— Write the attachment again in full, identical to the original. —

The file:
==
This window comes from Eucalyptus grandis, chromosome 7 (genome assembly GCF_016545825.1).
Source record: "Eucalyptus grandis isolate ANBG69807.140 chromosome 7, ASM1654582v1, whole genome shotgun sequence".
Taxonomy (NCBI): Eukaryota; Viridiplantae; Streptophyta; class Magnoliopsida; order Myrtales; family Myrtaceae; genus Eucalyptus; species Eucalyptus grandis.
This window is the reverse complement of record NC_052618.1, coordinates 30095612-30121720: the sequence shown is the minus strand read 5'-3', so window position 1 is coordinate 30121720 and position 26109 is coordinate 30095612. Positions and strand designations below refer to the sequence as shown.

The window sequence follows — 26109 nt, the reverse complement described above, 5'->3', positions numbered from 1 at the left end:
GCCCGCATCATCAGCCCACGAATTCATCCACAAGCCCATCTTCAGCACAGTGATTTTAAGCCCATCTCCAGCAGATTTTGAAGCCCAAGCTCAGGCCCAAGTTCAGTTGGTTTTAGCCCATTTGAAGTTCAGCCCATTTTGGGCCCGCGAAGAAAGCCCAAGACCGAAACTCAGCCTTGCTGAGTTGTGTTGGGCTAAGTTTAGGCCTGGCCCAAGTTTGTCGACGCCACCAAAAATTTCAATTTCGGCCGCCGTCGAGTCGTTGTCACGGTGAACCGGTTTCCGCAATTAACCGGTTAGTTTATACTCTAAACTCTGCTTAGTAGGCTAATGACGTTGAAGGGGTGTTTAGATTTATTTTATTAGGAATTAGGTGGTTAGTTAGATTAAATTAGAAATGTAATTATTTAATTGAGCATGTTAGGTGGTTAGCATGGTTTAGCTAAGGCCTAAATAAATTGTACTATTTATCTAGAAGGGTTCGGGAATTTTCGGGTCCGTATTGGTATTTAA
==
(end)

This window comes from Eucalyptus grandis, chromosome 7 (genome assembly GCF_016545825.1).
Source record: "Eucalyptus grandis isolate ANBG69807.140 chromosome 7, ASM1654582v1, whole genome shotgun sequence".
Taxonomy (NCBI): Eukaryota; Viridiplantae; Streptophyta; class Magnoliopsida; order Myrtales; family Myrtaceae; genus Eucalyptus; species Eucalyptus grandis.
This window is the reverse complement of record NC_052618.1, coordinates 30095612-30121720: the sequence shown is the minus strand read 5'-3', so window position 1 is coordinate 30121720 and position 26109 is coordinate 30095612. Positions and strand designations below refer to the sequence as shown.

The window sequence follows — 26109 nt, the reverse complement described above, 5'->3', positions numbered from 1 at the left end:
GCCCGCATCATCAGCCCACGAATTCATCCACAAGCCCATCTTCAGCACAGTGATTTTAAGCCCATCTCCAGCAGATTTTGAAGCCCAAGCTCAGGCCCAAGTTCAGTTGGTTTTAGCCCATTTGAAGTTCAGCCCATTTTGGGCCCGCGAAGAAAGCCCAAGACCGAAACTCAGCCTTGCTGAGTTGTGTTGGGCTAAGTTTAGGCCTGGCCCAAGTTTGTCGACGCCACCAAAAATTTCAATTTCGGCCGCCGTCGAGTCGTTGTCACGGTGAACCGGTTTCCGCAATTAACCGGTTAGTTTATACTCTAAACTCTGCTTAGTAGGCTAATGACGTTGAAGGGGTGTTTAGATTTATTTTATTAGGAATTAGGTGGTTAGTTAGATTAAATTAGAAATGTAATTATTTAATTGAGCATGTTAGGTGGTTAGCATGGTTTAGCTAAGGCCTAAATAAATTGTACTATTTATCTAGAAGGGTTCGGGAATTTTCGGGTCCGTATTGGTATTTAA